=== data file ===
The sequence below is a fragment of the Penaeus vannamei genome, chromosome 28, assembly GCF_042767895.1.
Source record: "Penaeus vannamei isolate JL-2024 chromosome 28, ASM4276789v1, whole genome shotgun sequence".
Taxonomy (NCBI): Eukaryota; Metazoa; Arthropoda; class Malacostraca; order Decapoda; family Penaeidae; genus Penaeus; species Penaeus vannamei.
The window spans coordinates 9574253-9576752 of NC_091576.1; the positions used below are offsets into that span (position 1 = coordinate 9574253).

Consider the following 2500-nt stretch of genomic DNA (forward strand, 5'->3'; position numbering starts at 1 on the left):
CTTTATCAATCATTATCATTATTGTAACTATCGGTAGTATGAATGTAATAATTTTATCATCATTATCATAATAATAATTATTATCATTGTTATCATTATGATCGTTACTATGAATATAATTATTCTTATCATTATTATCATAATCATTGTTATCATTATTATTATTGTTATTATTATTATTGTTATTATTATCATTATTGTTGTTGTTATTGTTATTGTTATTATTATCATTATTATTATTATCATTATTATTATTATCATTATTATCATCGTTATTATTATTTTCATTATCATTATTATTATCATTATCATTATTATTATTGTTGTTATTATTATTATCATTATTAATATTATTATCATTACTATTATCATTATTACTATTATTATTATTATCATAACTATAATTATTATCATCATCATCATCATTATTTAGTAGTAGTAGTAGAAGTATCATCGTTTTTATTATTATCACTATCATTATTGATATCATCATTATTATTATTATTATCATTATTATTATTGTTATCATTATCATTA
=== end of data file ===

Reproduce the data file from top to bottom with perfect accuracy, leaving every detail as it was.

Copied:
The sequence below is a fragment of the Penaeus vannamei genome, chromosome 28, assembly GCF_042767895.1.
Source record: "Penaeus vannamei isolate JL-2024 chromosome 28, ASM4276789v1, whole genome shotgun sequence".
Taxonomy (NCBI): Eukaryota; Metazoa; Arthropoda; class Malacostraca; order Decapoda; family Penaeidae; genus Penaeus; species Penaeus vannamei.
The window spans coordinates 9574253-9576752 of NC_091576.1; the positions used below are offsets into that span (position 1 = coordinate 9574253).

Consider the following 2500-nt stretch of genomic DNA (forward strand, 5'->3'; position numbering starts at 1 on the left):
CTTTATCAATCATTATCATTATTGTAACTATCGGTAGTATGAATGTAATAATTTTATCATCATTATCATAATAATAATTATTATCATTGTTATCATTATGATCGTTACTATGAATATAATTATTCTTATCATTATTATCATAATCATTGTTATCATTATTATTATTGTTATTATTATTATTGTTATTATTATCATTATTGTTGTTGTTATTGTTATTGTTATTATTATCATTATTATTATTATCATTATTATTATTATCATTATTATCATCGTTATTATTATTTTCATTATCATTATTATTATCATTATCATTATTATTATTGTTGTTATTATTATTATCATTATTAATATTATTATCATTACTATTATCATTATTACTATTATTATTATTATCATAACTATAATTATTATCATCATCATCATCATTATTTAGTAGTAGTAGTAGAAGTATCATCGTTTTTATTATTATCACTATCATTATTGATATCATCATTATTATTATTATTATCATTATTATTATTGTTATCATTATCATTA